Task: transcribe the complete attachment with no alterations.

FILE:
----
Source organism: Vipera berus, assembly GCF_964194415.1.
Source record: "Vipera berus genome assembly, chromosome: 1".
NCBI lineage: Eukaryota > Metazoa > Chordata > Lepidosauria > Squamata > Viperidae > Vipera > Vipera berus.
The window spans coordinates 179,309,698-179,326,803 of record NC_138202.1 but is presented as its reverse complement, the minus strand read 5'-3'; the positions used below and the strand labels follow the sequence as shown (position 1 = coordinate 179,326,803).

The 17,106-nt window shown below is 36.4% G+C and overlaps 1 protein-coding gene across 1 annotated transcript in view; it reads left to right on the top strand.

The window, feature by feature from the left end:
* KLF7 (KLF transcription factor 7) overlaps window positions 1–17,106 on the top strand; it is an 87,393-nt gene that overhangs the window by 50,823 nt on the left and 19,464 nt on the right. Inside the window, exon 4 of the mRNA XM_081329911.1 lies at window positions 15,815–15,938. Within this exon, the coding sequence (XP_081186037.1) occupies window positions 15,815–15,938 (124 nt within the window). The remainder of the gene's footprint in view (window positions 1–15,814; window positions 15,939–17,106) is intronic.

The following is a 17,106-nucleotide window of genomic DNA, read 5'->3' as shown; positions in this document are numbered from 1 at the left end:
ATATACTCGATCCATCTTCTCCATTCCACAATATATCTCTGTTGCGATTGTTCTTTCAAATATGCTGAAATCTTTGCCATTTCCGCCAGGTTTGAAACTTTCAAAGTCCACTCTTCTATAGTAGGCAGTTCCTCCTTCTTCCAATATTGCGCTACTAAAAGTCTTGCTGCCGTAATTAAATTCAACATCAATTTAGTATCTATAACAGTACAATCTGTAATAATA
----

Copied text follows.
Source organism: Vipera berus, assembly GCF_964194415.1.
Source record: "Vipera berus genome assembly, chromosome: 1".
NCBI lineage: Eukaryota > Metazoa > Chordata > Lepidosauria > Squamata > Viperidae > Vipera > Vipera berus.
The window spans coordinates 179,309,698-179,326,803 of record NC_138202.1 but is presented as its reverse complement, the minus strand read 5'-3'; the positions used below and the strand labels follow the sequence as shown (position 1 = coordinate 179,326,803).

The 17,106-nt window shown below is 36.4% G+C and overlaps 1 protein-coding gene across 1 annotated transcript in view; it reads left to right on the top strand.

The window, feature by feature from the left end:
* KLF7 (KLF transcription factor 7) overlaps window positions 1–17,106 on the top strand; it is an 87,393-nt gene that overhangs the window by 50,823 nt on the left and 19,464 nt on the right. Inside the window, exon 4 of the mRNA XM_081329911.1 lies at window positions 15,815–15,938. Within this exon, the coding sequence (XP_081186037.1) occupies window positions 15,815–15,938 (124 nt within the window). The remainder of the gene's footprint in view (window positions 1–15,814; window positions 15,939–17,106) is intronic.

The following is a 17,106-nucleotide window of genomic DNA, read 5'->3' as shown; positions in this document are numbered from 1 at the left end:
ATATACTCGATCCATCTTCTCCATTCCACAATATATCTCTGTTGCGATTGTTCTTTCAAATATGCTGAAATCTTTGCCATTTCCGCCAGGTTTGAAACTTTCAAAGTCCACTCTTCTATAGTAGGCAGTTCCTCCTTCTTCCAATATTGCGCTACTAAAAGTCTTGCTGCCGTAATTAAATTCAACATCAATTTAGTATCTATAACAGTACAATCTGTAATAATA